The Open University of Hong Kong (OUHK) formally came into being on 30 May 1997 when the Open Learning Institute (Amendment) Bill was gazetted by the government. The change of title reflects a recognition of the University's academic standing, achievements and contributions over the past nine years. Few of the University's staff, especially those of long standing, will forget that special moment. OUHK people see it as the culmination of years of hard work and dedication towards the mission of 'Education for All'.
Few structural or organizational changes were necessary after the assumption of the university title. A Senate was introduced to replace the Academic Board. The Court, the University's supreme advisory body, will also be formed later.
The new Ordinance of the University also provides for a new Council membership, with new staff and student member categories added. The new Council came into being in August 1997, and an inauguration ceremony took place on 6 November 1997 at the Honorary Degrees Conferment Congregation in the presence of the Honourable Tung Chee Hwa, Chancellor of the University and Chief Executive of the Hong Kong Special Administrative Region.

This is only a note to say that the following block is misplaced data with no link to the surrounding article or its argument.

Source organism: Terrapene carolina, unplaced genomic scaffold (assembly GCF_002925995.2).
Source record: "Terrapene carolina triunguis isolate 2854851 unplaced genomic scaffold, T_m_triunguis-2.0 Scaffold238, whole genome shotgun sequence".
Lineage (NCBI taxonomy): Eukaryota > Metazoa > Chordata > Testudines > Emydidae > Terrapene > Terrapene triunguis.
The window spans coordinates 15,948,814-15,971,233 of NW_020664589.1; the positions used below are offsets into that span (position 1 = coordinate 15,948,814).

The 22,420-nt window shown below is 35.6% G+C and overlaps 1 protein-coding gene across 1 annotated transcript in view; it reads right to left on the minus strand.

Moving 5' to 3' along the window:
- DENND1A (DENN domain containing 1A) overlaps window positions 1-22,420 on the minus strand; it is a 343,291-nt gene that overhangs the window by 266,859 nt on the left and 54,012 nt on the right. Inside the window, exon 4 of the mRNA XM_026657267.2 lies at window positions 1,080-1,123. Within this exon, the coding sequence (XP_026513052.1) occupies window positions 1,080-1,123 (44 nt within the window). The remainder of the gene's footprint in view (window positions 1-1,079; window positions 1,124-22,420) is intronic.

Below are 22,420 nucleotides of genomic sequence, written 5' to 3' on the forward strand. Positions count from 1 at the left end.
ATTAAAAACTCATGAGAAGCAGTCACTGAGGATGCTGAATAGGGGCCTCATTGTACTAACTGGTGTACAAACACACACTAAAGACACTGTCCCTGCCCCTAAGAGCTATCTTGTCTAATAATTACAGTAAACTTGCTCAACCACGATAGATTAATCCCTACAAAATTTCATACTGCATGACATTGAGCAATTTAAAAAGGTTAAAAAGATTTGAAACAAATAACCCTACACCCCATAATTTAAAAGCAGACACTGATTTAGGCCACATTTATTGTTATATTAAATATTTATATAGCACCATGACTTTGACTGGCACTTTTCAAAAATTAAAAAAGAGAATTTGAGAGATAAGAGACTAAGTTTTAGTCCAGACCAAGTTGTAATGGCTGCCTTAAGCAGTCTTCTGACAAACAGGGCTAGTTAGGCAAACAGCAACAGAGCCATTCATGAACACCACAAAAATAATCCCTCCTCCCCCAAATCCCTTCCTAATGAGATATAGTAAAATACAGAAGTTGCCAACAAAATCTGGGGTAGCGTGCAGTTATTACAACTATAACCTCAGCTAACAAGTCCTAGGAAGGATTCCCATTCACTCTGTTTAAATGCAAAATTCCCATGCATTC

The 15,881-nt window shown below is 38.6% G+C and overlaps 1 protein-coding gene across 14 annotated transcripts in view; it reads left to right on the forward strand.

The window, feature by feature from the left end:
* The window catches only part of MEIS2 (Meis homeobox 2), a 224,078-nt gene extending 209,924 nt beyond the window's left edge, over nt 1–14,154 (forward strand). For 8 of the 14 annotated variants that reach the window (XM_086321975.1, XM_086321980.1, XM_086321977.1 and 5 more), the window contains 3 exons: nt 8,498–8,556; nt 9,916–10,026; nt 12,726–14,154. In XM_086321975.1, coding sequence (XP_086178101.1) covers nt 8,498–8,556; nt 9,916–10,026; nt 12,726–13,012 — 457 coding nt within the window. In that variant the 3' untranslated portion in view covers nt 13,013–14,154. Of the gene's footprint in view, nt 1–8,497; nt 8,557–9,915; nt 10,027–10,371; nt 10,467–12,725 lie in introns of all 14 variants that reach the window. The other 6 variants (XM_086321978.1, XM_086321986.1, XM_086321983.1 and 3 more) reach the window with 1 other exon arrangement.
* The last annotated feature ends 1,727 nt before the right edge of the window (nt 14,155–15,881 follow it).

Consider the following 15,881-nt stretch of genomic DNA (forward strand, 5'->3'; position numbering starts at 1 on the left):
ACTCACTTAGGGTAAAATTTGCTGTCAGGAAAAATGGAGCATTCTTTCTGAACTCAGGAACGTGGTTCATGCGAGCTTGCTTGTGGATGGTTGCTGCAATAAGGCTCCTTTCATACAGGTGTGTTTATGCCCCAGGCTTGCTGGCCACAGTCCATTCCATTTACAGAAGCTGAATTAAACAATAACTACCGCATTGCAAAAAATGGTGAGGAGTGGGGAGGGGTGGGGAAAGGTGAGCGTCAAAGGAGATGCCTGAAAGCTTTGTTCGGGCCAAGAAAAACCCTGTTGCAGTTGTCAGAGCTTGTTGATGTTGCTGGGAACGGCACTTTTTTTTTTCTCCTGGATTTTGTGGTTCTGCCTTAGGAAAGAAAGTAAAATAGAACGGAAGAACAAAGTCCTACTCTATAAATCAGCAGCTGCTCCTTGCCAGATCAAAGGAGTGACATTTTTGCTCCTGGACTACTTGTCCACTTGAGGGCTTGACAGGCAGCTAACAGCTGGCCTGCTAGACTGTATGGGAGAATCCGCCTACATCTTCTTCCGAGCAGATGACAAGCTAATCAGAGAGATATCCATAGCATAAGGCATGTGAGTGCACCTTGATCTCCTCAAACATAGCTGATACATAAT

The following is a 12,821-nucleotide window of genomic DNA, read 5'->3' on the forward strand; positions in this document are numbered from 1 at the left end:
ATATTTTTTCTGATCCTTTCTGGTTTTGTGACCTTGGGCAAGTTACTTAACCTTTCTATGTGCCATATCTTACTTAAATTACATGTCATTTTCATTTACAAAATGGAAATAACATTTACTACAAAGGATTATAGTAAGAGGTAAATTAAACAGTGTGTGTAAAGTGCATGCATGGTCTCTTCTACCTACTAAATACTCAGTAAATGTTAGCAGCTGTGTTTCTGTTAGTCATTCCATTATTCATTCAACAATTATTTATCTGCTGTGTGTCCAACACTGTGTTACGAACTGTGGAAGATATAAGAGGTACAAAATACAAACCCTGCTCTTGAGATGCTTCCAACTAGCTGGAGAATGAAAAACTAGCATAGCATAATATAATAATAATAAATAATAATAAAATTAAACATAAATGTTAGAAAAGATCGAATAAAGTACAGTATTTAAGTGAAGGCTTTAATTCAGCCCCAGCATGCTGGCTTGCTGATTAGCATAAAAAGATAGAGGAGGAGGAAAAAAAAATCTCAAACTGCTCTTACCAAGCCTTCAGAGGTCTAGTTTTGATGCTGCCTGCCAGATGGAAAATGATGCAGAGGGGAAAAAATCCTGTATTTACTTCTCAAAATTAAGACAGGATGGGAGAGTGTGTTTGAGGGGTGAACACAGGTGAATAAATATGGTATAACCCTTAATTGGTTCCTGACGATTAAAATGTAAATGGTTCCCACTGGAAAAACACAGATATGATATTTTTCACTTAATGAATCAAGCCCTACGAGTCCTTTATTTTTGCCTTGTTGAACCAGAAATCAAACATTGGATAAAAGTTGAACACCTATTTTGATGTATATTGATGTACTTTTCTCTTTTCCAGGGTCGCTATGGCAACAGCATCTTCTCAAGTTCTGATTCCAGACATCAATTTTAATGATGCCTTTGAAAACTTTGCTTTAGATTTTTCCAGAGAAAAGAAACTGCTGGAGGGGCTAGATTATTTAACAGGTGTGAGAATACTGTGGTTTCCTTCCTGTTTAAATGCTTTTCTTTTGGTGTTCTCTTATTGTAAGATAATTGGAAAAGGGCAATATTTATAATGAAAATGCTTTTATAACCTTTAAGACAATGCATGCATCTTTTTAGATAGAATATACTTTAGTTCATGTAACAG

A Council retreat on the theme of 'The Next Three Years' was held on 12 February 1998 to solicit the views and guidance of Council members on the potential opportunities and possible strategies for the University's further development. Ideas generated were examined by the management for inclusion in the next Business Plan of the University for the years 1999 to 2002.
A new Chinese name and logo of the University were adopted by the Council after extensive consultation with students, graduates, tutors and staff. The University also invited the famous mainland calligrapher Mr Qi Kung to write its Chinese name and incorporated his calligraphy as part of the logo.
The University formally launched its new identity at a ceremony on 22 August 1997, when the new logo and tag line 'Education for All' were unveiled before a multimedia presentation of congratulatory messages from mainland China and overseas universities. To celebrate the University's change of status, a Foundation Day banquet was held in the evening of 6 November 1997 with the participation of more than 600 students, alumni, staff and guests. A commemorative collection, consisting of two first-day covers, two telephone cards and a certificate, was issued, and a variety of academic and recreational activities, from talks on social and current issues to a Chinese antithetical couplet contest and Dragon Boat fun days, were organized.
Copyright 1998 The Open University of Hong Kong
For comments and suggestions, please contact firstname.lastname@example.org